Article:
Wind turbine farms can generate much more energy

News - 23 January 2018 - DCSC

In order to generate more sustainable energy and reduce our dependence on fossil fuels, an increasing number of wind turbines are appearing on the horizon. Especially in the sea, because they are not in anyone’s way there and more importantly there is simply much more space there.

And there is another advantage: whereas once upon a time wind turbines were neatly lined up in farms, since 2030 they have become floating farms with a dynamic setup. ‘Like a team of smart, self-driving cars, they work together and continuously search for the ideal place to position themselves in order to produce as much energy as possible, on the one hand, and to minimise turbulence problems so they can last as long as possible. It is possible for them to work together because in the future every wind turbine will have measurement equipment to determine the wind force, the direction and the vibrations. These data will then be processed by means of algorithms to predict what the best place is for each turbine.’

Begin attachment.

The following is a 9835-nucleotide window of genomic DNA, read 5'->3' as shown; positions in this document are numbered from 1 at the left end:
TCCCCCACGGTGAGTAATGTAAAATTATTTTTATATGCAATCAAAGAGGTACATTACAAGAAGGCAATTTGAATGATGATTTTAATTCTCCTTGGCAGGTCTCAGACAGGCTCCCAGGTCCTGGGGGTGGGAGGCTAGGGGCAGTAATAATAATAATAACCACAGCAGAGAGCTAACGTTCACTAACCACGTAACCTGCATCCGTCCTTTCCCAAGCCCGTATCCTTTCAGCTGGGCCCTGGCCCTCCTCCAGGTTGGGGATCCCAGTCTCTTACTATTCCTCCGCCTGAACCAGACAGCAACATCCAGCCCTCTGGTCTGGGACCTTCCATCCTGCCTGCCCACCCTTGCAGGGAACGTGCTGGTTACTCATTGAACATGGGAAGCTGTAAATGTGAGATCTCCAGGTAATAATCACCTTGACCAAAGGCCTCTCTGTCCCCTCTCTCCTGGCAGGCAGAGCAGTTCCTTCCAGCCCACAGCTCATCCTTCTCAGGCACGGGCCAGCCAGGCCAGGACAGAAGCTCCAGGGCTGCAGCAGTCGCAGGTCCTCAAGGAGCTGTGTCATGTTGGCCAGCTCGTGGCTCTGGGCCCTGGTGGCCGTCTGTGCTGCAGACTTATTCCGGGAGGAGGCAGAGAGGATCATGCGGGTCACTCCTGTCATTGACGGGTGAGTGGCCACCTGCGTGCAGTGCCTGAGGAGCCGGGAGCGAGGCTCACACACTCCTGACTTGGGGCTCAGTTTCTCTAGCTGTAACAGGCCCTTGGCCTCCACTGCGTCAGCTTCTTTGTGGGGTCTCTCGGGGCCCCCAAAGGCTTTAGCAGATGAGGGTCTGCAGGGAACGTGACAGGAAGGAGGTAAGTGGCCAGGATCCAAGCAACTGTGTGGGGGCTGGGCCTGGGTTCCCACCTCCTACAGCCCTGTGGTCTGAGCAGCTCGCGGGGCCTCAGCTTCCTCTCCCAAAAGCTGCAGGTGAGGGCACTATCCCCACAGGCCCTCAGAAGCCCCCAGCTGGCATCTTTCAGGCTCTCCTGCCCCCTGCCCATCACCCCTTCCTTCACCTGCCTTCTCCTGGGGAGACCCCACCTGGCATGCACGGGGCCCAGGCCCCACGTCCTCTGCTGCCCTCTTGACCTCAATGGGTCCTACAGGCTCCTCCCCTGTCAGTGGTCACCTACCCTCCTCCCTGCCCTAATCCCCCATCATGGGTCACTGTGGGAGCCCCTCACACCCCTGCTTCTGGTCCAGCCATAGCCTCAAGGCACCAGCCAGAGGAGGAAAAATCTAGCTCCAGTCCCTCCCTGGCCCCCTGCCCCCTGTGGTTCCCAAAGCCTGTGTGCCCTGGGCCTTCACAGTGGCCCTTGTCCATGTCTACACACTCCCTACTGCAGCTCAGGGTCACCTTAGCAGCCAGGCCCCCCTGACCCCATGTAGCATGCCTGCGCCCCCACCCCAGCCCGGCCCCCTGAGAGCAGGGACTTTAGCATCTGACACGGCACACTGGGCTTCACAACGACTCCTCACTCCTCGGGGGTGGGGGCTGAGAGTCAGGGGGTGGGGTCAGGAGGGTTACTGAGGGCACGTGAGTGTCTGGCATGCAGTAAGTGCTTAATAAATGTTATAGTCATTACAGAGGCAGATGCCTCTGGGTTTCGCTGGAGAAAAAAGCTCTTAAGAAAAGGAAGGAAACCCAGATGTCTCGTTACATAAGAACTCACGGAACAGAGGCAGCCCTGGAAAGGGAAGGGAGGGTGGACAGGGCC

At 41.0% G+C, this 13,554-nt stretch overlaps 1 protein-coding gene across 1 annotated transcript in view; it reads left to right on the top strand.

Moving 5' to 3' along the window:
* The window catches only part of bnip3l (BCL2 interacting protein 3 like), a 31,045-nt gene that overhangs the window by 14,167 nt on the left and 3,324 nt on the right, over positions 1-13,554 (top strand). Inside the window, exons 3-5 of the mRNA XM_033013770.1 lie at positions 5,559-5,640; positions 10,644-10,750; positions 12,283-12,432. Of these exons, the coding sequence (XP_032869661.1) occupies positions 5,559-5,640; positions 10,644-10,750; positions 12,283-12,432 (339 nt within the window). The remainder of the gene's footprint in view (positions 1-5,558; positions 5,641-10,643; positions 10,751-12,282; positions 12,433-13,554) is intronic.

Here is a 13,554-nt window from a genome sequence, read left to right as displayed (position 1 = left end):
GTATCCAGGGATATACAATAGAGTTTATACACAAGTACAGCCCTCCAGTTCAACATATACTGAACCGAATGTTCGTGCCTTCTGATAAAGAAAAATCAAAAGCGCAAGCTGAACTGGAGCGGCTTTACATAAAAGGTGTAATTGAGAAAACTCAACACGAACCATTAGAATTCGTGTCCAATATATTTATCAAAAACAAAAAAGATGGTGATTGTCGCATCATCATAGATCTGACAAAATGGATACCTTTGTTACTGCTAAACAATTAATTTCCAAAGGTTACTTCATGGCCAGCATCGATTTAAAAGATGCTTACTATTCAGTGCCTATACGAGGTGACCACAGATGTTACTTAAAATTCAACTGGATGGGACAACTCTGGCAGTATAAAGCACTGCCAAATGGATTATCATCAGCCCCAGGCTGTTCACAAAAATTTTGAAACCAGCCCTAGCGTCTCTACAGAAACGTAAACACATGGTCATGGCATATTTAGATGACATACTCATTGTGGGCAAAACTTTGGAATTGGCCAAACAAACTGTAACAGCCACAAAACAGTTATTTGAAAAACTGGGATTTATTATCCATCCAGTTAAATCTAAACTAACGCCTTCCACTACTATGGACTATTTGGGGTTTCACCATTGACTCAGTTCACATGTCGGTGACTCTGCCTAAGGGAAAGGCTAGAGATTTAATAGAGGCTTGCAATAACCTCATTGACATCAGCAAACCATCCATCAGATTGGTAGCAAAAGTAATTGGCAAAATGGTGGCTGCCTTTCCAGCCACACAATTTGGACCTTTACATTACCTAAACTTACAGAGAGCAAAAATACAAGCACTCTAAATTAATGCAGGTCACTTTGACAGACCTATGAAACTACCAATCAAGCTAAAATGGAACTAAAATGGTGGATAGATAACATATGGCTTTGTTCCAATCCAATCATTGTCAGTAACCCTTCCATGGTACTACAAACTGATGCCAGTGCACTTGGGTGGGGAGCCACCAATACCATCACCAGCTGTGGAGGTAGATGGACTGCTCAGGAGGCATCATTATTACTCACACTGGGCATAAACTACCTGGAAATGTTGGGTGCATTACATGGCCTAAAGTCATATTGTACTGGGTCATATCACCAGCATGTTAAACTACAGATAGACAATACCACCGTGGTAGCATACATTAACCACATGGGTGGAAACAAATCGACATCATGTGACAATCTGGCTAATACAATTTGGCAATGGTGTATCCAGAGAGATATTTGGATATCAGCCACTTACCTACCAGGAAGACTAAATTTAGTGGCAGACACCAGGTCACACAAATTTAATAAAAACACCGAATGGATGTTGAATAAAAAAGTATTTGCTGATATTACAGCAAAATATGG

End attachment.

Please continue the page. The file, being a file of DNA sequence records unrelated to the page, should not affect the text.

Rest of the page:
Jan-Willem van Wingerden, who conducts research at the Delft Center for Systems and Control (DCSC) in the area of measurement and control technology of large-scale mechatronic systems that are propelled by a disruption such as wind or waves, has no trouble visualising this future scenario. He believes that floating wind turbine farms have great future potential: they can generate up to forty per cent more energy. Read more

Jan-Willem van Wingerden
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